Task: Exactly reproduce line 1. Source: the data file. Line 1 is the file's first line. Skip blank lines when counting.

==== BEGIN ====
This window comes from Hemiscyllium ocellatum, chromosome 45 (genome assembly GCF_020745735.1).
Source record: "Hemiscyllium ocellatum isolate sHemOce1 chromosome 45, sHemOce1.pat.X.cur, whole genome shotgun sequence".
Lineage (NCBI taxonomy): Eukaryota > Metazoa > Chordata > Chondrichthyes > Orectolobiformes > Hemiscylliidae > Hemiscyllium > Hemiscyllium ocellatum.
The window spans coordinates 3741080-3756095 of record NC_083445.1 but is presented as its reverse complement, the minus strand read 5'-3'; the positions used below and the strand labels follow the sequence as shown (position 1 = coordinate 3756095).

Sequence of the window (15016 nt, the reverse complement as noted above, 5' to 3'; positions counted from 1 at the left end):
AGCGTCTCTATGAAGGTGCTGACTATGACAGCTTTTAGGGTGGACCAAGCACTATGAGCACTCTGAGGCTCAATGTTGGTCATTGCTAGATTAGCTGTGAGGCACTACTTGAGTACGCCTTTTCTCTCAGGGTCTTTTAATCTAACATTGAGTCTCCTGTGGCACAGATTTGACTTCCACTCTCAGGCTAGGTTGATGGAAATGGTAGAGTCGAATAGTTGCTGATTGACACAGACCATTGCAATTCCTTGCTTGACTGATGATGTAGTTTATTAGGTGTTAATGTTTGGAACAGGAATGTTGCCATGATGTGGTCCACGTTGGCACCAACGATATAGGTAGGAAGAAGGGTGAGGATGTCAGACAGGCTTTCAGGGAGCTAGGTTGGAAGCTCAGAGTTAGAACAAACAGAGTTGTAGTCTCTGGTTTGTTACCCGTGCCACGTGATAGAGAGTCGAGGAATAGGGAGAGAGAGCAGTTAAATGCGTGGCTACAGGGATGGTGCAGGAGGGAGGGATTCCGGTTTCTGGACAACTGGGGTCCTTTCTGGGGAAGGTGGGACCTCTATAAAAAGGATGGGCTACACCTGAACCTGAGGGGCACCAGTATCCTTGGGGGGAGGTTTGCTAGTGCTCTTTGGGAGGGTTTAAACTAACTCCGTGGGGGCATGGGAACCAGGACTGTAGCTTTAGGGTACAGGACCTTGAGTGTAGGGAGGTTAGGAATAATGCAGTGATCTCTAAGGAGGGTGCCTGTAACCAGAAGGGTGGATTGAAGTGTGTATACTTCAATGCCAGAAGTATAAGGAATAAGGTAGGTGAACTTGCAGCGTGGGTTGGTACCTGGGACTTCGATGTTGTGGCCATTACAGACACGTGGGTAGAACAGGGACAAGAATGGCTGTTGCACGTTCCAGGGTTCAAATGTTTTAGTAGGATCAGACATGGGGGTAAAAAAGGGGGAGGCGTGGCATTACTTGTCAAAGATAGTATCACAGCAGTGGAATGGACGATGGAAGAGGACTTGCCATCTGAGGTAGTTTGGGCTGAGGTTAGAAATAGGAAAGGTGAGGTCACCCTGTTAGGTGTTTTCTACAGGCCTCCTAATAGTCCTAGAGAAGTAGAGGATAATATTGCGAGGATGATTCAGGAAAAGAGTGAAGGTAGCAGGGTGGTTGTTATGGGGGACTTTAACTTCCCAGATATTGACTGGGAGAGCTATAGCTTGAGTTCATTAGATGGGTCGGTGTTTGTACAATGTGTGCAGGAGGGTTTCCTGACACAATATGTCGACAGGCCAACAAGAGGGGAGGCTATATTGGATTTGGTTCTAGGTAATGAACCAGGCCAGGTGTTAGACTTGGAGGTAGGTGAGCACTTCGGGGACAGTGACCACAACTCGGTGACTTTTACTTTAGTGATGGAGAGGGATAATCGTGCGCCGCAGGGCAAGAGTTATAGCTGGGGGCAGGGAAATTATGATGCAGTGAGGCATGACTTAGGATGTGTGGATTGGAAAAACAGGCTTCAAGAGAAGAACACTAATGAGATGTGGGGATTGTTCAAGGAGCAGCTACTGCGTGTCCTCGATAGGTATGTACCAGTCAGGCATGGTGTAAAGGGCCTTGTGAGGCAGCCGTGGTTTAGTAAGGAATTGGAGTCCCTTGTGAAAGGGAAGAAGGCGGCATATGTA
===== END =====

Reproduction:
This window comes from Hemiscyllium ocellatum, chromosome 45 (genome assembly GCF_020745735.1).